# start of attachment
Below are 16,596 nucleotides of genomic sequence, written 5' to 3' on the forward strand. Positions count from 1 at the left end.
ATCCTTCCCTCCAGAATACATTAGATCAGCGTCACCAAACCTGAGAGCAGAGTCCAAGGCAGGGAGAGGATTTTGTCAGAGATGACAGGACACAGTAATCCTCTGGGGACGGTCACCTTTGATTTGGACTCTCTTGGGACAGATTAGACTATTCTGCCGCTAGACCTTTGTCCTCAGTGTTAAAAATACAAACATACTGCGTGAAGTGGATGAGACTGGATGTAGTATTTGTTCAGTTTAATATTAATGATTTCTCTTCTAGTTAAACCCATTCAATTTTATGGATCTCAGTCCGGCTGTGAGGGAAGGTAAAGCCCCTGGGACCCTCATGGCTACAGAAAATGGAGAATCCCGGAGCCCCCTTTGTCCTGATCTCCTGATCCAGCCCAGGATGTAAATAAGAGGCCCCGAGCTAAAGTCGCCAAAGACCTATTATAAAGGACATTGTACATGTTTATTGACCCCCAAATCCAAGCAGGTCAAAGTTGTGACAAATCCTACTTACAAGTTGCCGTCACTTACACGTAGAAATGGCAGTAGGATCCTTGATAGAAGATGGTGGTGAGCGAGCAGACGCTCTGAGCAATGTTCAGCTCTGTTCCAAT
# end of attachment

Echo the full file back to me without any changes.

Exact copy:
Below are 16,596 nucleotides of genomic sequence, written 5' to 3' on the forward strand. Positions count from 1 at the left end.
ATCCTTCCCTCCAGAATACATTAGATCAGCGTCACCAAACCTGAGAGCAGAGTCCAAGGCAGGGAGAGGATTTTGTCAGAGATGACAGGACACAGTAATCCTCTGGGGACGGTCACCTTTGATTTGGACTCTCTTGGGACAGATTAGACTATTCTGCCGCTAGACCTTTGTCCTCAGTGTTAAAAATACAAACATACTGCGTGAAGTGGATGAGACTGGATGTAGTATTTGTTCAGTTTAATATTAATGATTTCTCTTCTAGTTAAACCCATTCAATTTTATGGATCTCAGTCCGGCTGTGAGGGAAGGTAAAGCCCCTGGGACCCTCATGGCTACAGAAAATGGAGAATCCCGGAGCCCCCTTTGTCCTGATCTCCTGATCCAGCCCAGGATGTAAATAAGAGGCCCCGAGCTAAAGTCGCCAAAGACCTATTATAAAGGACATTGTACATGTTTATTGACCCCCAAATCCAAGCAGGTCAAAGTTGTGACAAATCCTACTTACAAGTTGCCGTCACTTACACGTAGAAATGGCAGTAGGATCCTTGATAGAAGATGGTGGTGAGCGAGCAGACGCTCTGAGCAATGTTCAGCTCTGTTCCAAT